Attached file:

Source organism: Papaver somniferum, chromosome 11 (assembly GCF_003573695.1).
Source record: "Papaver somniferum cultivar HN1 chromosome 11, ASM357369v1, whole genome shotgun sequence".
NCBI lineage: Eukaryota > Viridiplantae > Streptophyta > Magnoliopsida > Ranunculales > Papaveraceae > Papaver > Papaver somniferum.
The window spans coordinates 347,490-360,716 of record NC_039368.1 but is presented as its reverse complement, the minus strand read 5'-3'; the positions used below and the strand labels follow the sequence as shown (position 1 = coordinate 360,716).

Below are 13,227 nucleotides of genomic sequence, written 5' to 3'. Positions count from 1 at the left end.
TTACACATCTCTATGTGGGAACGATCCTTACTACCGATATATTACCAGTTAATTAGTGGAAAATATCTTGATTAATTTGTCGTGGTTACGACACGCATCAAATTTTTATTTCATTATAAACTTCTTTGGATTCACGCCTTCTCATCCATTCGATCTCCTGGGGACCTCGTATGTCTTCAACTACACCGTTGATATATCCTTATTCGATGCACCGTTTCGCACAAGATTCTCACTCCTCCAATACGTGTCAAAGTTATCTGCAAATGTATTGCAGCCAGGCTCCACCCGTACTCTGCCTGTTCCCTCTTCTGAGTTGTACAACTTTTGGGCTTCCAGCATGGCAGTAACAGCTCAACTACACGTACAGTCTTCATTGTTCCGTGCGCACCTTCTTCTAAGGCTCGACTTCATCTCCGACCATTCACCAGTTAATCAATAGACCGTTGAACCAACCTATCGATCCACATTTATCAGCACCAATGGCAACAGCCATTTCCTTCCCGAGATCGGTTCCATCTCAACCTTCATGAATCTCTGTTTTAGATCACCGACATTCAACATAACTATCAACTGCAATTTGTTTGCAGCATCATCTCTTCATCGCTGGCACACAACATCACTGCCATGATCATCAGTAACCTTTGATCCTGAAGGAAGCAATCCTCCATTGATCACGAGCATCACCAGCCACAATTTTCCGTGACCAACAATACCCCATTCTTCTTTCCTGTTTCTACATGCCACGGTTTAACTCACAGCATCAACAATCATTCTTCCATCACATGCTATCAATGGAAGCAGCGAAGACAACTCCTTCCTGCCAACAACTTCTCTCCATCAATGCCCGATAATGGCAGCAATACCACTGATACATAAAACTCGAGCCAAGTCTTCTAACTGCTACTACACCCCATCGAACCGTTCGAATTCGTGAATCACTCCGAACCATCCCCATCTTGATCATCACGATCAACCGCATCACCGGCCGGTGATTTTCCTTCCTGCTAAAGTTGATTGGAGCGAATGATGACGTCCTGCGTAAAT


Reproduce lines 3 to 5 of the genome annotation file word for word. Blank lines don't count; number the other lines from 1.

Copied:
NCBI lineage: Eukaryota > Viridiplantae > Streptophyta > Magnoliopsida > Ranunculales > Papaveraceae > Papaver > Papaver somniferum.
The window spans coordinates 347,490-360,716 of record NC_039368.1 but is presented as its reverse complement, the minus strand read 5'-3'; the positions used below and the strand labels follow the sequence as shown (position 1 = coordinate 360,716).

Below are 13,227 nucleotides of genomic sequence, written 5' to 3'. Positions count from 1 at the left end.